IF this were a typical California post and beam crawlspace house, I would be looking for settlement, dryrot, ground squirrel undermining or termites damaging the supporting posts or beams under the floor. Since it sounds like a slab floor (if you have no basement or crawlspace), then could be slab settlement, or improperly framed doorways, or some other source you could only determine by an on-site visit. (BTW a crawlspace might have an outside entrance door, typically if furnace is down there - or might only have an access hatch in a closet floor or through the exterior foundation wall which you might not know about. If you have a crawlspace, you will have concrete or block foundation walls rising out of the ground to typically 2-3 feet above ground to where the house framing (and siding or stucco or whatever) begins, and would have screened openings through the foundation wall for ventilation. If a slab foundation, your house is built on a concrete slab that site at ground level, so you would see only the edge of a 4-16 inch thick concrete slab edge, with the framing directly on top of that.
One other possibility, especially if all your substantial cracks line up in a more or less straight line across the house (but not necessarily parallel to the house face) is if your house is built partially on fill and partially not, it could be due to slippage or settlement of the fill, causing a slight tilting of one end or side of your house. Obviously, if your house is a hillside or cliffside house this is a more likely cause than otherwise.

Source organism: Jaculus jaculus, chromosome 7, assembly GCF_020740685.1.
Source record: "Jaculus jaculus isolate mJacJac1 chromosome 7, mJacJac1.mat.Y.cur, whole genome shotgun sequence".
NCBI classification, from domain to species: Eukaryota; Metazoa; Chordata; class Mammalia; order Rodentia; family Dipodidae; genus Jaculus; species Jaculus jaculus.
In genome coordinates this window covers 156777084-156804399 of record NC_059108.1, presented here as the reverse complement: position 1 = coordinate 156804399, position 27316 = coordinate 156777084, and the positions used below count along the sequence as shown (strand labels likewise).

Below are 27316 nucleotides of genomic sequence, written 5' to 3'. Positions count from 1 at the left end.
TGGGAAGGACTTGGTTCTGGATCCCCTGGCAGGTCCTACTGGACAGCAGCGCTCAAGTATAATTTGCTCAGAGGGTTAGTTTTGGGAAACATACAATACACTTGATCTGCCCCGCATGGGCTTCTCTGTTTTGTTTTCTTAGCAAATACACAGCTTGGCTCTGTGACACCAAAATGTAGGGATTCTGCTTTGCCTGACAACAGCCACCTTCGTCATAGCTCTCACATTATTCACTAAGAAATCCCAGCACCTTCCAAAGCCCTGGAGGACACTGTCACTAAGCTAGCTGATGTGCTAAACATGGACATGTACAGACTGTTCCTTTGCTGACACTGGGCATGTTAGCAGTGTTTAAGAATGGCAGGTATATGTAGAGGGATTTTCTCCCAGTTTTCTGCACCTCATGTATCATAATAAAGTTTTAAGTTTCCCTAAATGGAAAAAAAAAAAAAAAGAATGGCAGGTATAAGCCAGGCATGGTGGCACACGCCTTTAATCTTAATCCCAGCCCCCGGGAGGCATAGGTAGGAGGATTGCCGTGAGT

Since you say the cracks seem to be growing in a 30 year old house, even though at this point I do not believe they are immediately indicative of anything serious, I agree you should have a structural engineer look at it, as Don suggested.
The first thing I would be looking in an inspection would be the foundation type and the crawlspace supports if any. If slab on grade construction, I would (and you could easily do this too) I would peel back the carpet right below the cracks, pulling it off the carpet tack strips (watch out for many little nails sticking up, which the carpet is pressed down onto to hold it in place) and looking for cracking in the flooring or slab under the carpet. These inspections (whichever is applicable) combined with a walk-around looking for foundation cracking visible from the outside would almost always quickly answer the issue of whether you are looking at a foundation issue. IF not a foundation issue, then likely an interior structural issue which I would address with a stud finder, looking at the spacing of studs and existence or non-existence of proper king and jack studs alongside the doors, and proper header and cripple studs over the door (image of terms here) -
Answered by CG: I'm curious to hear the outcome of your cracks and who you used to evaluate them. I live in Orange County, CA as well and have the same type of cracks throughout my house. Mine have also gotten worse over the last few years.
Answered by mrebop: MISTAKE--TRYING TO FIND AN ANSWER!!